Networking

Ubiquiti USG - spoofing MAC address of the WAN port

As of writing this guide (January 2019), there is no easy way to quickly spoof (clone) the MAC address on the WAN port.

Which is ridiculous, because it's often the very first thing that needs to be done. Yet with the Ubiquiti USG, there is no simple way to do it in the controller's GUI, so I decided to write up this quick step-by-step recipe, since I haven't found one simple enough for people entirely new to the Ubiquiti's ecosystem (like I was), its Controller (note: no interaction with the controller is needed for this), etc.

ubnt-usg-unifi-security-gateway.jpg

Though I do assume you've used ssh before. So, we have the Ubiquiti UniFi Security Gateway (USG) and we want to spoof (clone) MAC address of the WAN port – usually when you need to clone the address of the old router (otherwise the internet won't work).

How to spoof MAC address of WAN port on the USG:

1. Log in directly into the USG using ssh

You can use Putty on Windows, or Terminal on UNIX/macOS.

To log in, use credentials created during the initial setup (these are different from UniFi Controller's login credentials – i.e. not the email). I am using Mac & Terminal.

ssh admin@192.168.1.1

After login, you will be welcomed by a UniFi text art, where there's one sentence worth noting:

Configuration changes made here are not persistent. They will be overwritten by the controller on next provision.

It basically says that anything we'll do here won't last past the device's next full reboot. I did not noticed that the first time, and the WAN's port MAC address returned to default when the USG's rebooted after the next firmware update few weeks later and suddenly the internet was down and I didn't know why.

2. Change the MAC address temporarily

Theoretically you can go directly to step #3, but this is a good step to make sure you are cloning the correct MAC address to the correct physical port, and also it works immediately without needing to reboot the USG and Controller. So once you are in the command line, issue this sequence of commands:

configure
set interfaces ethernet eth0 mac 10:7B:EF:2F:3C:38 # of course change the MAC to yours
commit
save
exit

The USG has three RJ45 ports, where the WAN port (the first one) is eth0, you can also change the MAC address of the other two ports as well by doing eth1 (the default LAN port in the middle) or eth2 (LAN/WAN port which is the furthest on the right).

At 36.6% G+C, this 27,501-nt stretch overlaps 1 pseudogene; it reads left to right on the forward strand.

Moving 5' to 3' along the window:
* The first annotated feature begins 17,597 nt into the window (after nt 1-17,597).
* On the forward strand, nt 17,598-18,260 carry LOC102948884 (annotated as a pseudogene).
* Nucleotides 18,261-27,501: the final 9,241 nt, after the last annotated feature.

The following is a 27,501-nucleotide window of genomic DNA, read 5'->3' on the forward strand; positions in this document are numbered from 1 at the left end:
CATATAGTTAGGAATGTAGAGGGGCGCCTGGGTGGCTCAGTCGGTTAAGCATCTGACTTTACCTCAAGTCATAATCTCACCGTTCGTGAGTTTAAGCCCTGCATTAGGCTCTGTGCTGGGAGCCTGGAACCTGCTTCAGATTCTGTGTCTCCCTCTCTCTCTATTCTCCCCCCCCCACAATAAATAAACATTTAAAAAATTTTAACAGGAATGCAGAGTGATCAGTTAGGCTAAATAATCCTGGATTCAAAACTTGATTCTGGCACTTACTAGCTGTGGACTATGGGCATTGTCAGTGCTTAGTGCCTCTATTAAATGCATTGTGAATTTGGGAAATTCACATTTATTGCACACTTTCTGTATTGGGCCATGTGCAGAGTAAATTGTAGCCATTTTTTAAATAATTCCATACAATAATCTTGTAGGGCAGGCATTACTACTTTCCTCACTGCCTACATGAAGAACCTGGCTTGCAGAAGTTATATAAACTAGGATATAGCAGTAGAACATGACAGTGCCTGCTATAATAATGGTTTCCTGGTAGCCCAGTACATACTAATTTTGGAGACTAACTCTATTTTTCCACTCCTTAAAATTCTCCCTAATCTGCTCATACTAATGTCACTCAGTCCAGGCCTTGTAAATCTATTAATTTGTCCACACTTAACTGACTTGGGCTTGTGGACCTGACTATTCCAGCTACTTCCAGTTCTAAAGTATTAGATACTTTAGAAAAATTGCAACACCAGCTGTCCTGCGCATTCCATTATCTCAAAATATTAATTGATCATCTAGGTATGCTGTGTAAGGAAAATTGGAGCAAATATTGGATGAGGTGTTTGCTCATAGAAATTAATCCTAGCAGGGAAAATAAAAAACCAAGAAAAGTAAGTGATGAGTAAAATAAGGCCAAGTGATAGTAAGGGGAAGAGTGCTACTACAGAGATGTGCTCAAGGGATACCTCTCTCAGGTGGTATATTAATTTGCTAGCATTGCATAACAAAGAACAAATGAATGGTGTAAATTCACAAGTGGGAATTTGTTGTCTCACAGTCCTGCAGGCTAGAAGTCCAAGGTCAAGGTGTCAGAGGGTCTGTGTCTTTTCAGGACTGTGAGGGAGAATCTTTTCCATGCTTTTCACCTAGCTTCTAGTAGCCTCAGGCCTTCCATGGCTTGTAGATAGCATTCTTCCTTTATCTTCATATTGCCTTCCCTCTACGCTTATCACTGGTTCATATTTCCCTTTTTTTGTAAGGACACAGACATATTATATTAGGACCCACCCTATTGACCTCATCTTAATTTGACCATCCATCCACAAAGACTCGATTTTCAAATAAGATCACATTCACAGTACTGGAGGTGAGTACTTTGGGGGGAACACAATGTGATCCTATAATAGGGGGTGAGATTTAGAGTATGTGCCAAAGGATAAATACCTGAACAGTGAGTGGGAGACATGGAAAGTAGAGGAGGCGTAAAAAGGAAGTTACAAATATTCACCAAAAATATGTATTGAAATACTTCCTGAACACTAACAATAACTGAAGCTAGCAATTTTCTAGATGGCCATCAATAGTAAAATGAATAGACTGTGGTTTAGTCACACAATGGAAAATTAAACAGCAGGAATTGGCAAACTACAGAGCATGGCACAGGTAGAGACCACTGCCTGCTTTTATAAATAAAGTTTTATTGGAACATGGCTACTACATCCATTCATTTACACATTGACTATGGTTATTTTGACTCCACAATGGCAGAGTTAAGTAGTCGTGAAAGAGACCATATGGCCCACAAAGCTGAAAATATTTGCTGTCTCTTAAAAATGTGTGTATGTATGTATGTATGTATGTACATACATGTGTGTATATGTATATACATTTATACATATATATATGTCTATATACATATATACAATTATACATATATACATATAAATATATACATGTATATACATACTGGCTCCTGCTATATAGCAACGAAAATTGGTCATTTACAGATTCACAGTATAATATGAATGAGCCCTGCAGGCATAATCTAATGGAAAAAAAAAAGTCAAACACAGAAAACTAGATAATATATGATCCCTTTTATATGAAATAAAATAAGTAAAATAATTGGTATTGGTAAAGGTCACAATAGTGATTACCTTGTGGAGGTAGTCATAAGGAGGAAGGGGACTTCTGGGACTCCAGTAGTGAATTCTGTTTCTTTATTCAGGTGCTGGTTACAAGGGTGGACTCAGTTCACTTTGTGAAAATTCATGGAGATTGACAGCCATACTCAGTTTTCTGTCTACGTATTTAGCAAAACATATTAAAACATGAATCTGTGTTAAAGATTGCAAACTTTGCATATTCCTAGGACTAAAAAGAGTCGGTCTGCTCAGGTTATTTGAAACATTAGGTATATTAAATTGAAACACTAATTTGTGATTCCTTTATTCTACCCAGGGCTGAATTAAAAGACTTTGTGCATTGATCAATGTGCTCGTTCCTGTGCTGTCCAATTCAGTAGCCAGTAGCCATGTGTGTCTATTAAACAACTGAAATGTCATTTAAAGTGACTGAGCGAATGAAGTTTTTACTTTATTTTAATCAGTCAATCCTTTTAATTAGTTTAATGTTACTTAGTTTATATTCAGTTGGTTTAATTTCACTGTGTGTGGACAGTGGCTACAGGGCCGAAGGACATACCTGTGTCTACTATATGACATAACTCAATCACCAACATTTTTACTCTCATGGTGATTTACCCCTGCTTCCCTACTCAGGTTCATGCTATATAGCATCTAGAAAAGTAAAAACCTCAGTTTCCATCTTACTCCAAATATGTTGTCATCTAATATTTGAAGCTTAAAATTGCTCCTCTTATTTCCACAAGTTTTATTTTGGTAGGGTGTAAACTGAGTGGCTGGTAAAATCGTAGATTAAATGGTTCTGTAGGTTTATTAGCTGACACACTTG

Now check if the new MAC address works. I am not sure how to check that, actually, I just ran ping 1.1.1.1 in other Terminal window and waited until it started responding).

If it does work, you can proceed to the final step #3:

3. Making the settings permanent

The quickest way is simply to take this piece of json, edit the MAC address (to match the one above) and then save it somewhere as config.gateway.json file.

{
    "interfaces": {
        "ethernet": {
            "eth0": {
                "mac": "10:7B:EF:2F:3C:38"
            }
        }
    }
}

It is recommend to double check the validity of the file, e.g. on jsonlint.com to avoid any issues. Now place this file in the UniFi Controller's site folder. Depending on where you installed the controller, this most likely will be the directory named default in these locations:

If it's not there, just look for the sites directory with find / -type d -name "sites" -print 2>/dev/null.

That's all. Now the MAC setting will be loaded even after a full reboot. You can test and verify that everything works as it should by forcing provision (described here), tl;dr: UniFi Controller Devices > USG > Config > Manage Device > Force provision, or by simply rebooting the USG.

The json file is basically for pieces of settings that cannot (yet) be done through the UI (i.e. through the Controller). It is all well described in the official documentation.